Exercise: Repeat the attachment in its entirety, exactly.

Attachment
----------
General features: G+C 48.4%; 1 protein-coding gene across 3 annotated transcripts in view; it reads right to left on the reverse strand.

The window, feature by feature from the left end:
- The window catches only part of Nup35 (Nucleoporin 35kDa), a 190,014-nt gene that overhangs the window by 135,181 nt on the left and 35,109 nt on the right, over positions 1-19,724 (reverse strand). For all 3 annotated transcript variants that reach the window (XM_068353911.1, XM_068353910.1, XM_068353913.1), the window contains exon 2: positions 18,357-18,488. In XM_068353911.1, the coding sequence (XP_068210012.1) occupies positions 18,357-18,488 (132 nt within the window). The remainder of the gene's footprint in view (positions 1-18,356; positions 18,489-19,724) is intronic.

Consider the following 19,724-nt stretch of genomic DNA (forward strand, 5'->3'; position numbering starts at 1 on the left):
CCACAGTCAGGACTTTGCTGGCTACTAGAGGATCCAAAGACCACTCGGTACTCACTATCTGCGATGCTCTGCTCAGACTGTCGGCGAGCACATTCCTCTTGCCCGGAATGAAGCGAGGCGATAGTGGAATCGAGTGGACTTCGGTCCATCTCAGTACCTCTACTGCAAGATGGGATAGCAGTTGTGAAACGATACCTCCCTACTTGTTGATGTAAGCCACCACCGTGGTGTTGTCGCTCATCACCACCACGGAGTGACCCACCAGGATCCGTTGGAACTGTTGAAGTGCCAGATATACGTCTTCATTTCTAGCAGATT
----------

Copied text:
General features: G+C 48.4%; 1 protein-coding gene across 3 annotated transcripts in view; it reads right to left on the reverse strand.

The window, feature by feature from the left end:
- The window catches only part of Nup35 (Nucleoporin 35kDa), a 190,014-nt gene that overhangs the window by 135,181 nt on the left and 35,109 nt on the right, over positions 1-19,724 (reverse strand). For all 3 annotated transcript variants that reach the window (XM_068353911.1, XM_068353910.1, XM_068353913.1), the window contains exon 2: positions 18,357-18,488. In XM_068353911.1, the coding sequence (XP_068210012.1) occupies positions 18,357-18,488 (132 nt within the window). The remainder of the gene's footprint in view (positions 1-18,356; positions 18,489-19,724) is intronic.

Consider the following 19,724-nt stretch of genomic DNA (forward strand, 5'->3'; position numbering starts at 1 on the left):
CCACAGTCAGGACTTTGCTGGCTACTAGAGGATCCAAAGACCACTCGGTACTCACTATCTGCGATGCTCTGCTCAGACTGTCGGCGAGCACATTCCTCTTGCCCGGAATGAAGCGAGGCGATAGTGGAATCGAGTGGACTTCGGTCCATCTCAGTACCTCTACTGCAAGATGGGATAGCAGTTGTGAAACGATACCTCCCTACTTGTTGATGTAAGCCACCACCGTGGTGTTGTCGCTCATCACCACCACGGAGTGACCCACCAGGATCCGTTGGAACTGTTGAAGTGCCAGATATACGTCTTCATTTCTAGCAGATT